It’s a question that permeates convention halls and breakout sessions: What is the proper role of the board with respect to credit union strategy? Where one board feels a hands-on approach is best, another board looks first to its CEO. How are credit unions getting this process right? How do they balance the board’s role to ensure members’ interests are served with the CEO’s role to design and execute the most appropriate business plan? In listening to scores of credit union executives, three elements emerged as drivers and shapers of a sound practice. Let’s explore these components that demonstrate how credit unions are balancing the development and execution of strategy.
First, seek the board’s input on challenges and opportunities it finds most important. Most credit unions used their strategic planning sessions to collect these insights. Often, the CEO and their team would lead discussions on a variety of pertinent topics – growth, revenue, new products and lines of business, scale, technology, brand, etc. An effective pre-planning tool used asked each board member to provide one topic they wanted to ensure was included in the strategic conversation. This allowed the board to make certain that its pressing concerns were identified and discussed, as well as review the CEO’s thinking as to the next level of strategic progress for the credit union.
Agreement could wait during this meeting. This session was more about trends, understandings, concerns, dialogue and a general standard for the CEO to develop strategy. This format was particularly helpful for boards that wanted to develop strategically as a governing body. Boards became less concerned about what happened “last year” and further focused on areas the credit union sought to explore and expand over the next several years. Strategic planning sessions were designed to be “heavy on ideas and direction, and light on numbers.” Boards found great value in being better prepared for potential investments and business model changes to continue leading on behalf of members.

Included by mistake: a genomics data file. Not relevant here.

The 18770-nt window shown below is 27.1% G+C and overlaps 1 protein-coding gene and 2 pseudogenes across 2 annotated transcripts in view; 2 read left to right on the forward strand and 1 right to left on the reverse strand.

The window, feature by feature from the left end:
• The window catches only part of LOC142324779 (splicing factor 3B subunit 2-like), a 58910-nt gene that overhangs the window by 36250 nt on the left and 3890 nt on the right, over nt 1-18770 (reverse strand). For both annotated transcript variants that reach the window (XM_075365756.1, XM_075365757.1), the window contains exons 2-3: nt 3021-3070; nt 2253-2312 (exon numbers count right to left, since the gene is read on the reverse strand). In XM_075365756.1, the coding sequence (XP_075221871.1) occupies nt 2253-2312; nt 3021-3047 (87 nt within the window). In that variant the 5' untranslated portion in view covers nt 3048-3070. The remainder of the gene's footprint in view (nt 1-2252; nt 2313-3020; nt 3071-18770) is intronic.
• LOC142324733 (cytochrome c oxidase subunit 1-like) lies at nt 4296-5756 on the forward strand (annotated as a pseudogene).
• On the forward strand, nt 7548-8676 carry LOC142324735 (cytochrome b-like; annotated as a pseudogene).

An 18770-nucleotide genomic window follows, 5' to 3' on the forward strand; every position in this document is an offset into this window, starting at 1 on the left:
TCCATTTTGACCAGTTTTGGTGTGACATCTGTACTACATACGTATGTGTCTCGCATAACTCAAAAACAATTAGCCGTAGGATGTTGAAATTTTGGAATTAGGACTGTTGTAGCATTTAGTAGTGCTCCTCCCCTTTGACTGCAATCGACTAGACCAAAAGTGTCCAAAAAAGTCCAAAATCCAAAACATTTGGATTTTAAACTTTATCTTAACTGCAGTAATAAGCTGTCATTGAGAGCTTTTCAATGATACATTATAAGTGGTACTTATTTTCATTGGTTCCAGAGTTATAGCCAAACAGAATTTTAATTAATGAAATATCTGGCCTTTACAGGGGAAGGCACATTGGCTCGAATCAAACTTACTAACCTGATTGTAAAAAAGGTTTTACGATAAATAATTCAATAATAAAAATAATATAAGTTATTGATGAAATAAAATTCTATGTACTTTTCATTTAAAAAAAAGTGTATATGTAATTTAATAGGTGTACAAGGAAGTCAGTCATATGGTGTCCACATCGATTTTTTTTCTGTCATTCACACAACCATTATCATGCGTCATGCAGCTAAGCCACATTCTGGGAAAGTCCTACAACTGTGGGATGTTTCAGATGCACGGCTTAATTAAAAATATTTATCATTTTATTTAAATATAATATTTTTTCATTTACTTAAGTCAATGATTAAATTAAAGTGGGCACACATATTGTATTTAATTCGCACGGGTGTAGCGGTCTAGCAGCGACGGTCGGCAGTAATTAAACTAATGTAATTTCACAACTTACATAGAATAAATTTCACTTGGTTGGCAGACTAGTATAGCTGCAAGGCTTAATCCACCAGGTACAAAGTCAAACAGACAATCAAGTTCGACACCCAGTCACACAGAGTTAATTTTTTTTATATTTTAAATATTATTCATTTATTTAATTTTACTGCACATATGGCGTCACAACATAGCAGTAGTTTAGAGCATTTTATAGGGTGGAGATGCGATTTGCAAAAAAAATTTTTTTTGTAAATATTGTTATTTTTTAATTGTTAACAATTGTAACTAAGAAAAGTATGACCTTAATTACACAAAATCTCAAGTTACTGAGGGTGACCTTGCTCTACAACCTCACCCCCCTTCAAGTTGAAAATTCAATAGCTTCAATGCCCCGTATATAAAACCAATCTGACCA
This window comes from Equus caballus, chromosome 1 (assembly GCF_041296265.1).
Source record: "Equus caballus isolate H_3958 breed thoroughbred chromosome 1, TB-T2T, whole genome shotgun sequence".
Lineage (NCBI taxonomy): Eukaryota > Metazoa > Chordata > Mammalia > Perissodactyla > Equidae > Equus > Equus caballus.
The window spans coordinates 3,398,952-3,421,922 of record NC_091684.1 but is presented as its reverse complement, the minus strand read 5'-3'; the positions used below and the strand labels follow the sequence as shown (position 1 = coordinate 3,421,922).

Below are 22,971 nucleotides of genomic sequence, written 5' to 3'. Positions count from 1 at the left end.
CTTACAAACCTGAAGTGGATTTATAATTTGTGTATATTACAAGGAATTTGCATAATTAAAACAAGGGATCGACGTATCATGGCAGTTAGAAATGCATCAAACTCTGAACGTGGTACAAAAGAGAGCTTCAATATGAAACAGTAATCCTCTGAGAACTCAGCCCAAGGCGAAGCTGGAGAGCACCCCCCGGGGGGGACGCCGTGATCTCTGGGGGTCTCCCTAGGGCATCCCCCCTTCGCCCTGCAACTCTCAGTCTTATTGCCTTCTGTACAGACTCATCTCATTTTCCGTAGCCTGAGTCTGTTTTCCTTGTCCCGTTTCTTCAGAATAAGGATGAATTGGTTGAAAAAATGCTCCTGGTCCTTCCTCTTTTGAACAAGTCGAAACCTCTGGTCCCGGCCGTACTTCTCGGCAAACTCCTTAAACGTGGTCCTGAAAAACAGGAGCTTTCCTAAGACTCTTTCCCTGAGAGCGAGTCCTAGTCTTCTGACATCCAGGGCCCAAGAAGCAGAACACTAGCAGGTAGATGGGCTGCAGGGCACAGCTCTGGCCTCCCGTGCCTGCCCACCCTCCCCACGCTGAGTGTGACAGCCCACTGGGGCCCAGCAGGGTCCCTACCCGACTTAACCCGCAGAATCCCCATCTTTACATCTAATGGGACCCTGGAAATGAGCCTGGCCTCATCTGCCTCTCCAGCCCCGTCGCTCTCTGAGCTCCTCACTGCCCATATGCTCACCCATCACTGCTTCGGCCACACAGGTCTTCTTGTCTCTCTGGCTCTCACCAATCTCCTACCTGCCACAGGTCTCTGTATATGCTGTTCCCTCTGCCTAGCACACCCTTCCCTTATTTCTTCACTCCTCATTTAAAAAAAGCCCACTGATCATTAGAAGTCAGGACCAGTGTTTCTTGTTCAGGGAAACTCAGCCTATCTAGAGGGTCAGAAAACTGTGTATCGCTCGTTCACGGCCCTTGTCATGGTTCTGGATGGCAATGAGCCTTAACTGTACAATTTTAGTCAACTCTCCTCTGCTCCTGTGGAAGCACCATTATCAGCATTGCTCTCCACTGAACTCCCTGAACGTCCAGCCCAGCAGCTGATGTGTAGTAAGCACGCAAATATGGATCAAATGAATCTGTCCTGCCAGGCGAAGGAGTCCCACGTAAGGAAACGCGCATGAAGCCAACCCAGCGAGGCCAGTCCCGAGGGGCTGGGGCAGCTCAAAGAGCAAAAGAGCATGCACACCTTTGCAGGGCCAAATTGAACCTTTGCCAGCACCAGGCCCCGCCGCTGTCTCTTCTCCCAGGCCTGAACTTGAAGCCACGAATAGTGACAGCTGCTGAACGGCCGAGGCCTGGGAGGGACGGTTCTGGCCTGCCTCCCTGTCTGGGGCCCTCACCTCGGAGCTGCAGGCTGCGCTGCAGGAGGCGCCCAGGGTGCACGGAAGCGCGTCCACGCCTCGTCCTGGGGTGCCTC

Second, look to the CEO to develop a strategic approach and plan, bringing back methods that integrate the opportunities and challenges initially discussed. One CEO shared that her board knew growing revenue was important, but – as a voice for members – wanted to ensure that core banking services were zero- to low-fee. Another CEO described that his board agreed growth in new markets was needed, but expected the CEO to define the most likely markets for long-term success. The hands-on element was left to the CEO as the expert to determine operating matters such as pricing, resources, investments and trade-offs.
Additionally, CEOs consistently gathered their management teams for a day or two of comprehensive business planning and “How do we get there?” preparation to develop the best possible solutions to the overall strategic direction. “This is where the fun begins,” one CEO shared. “With the board, we discussed the possible. With management, we vetted concepts to determine the practical. In the end, we articulated the doable.” As CEOs and their executive teams worked out the details, all plans would flow back to matters of significance to the board. “We kept our board’s four most important matters front and center on a sheet of paper,” another CEO said. “As we finalized tactical plans, we insisted and ensured that each delivered on one or all of the board’s expectations.”
Third, present the preferred approach to the board. Here is where the board can deliver a lot of value by asking good questions. For example, do the prospective solutions address opportunities and challenges discussed earlier? Do the plans seem reasonable given scenarios and assumptions? Do the strategies feel too much of a stretch given the economy, resources, capital, etc.? Do the ideas seem too conservative for the opportunities presented? Might there be room for more risk? What are the trade-offs (even if they’re time-based) that help the credit union deliver on the most important aspects of strategy?
This kind of presentation to, and feedback from, the board allows it to: Connect with the plan (consider how it upholds what is sensible for the credit union and members); be a good “sounding board” for potential modifications; and, ultimately, own and fully understand the strategy it has helped outline (in the early phases) through good communication with the CEO, systematic updates on strategic progress and the flexibility to make changes at the speed of members. One CEO shared how her board grew as a result of this three-part process. “In the past, strategy sessions focused on how we served 100,000 members. Now, we focus on what we need to accomplish to serve the next 100,000.”
Boards provide remarkable value to the members they represent and the credit unions they serve. Safety and soundness is foremost, but a close second is the legacy value of always evolving and improving. This requires regular strategic conversations to establish that value is constantly delivered for current and soon-to-be members. As your credit union continues to transform for its members, consider integrating these ideas to enrich your board’s role in strategy and the benefit it provides your members and CEO.
Jeff Rendel is a Certified Speaking Professional and President of Rising Above Enterprises. He can be reached at 951-340-3770 or email@example.com.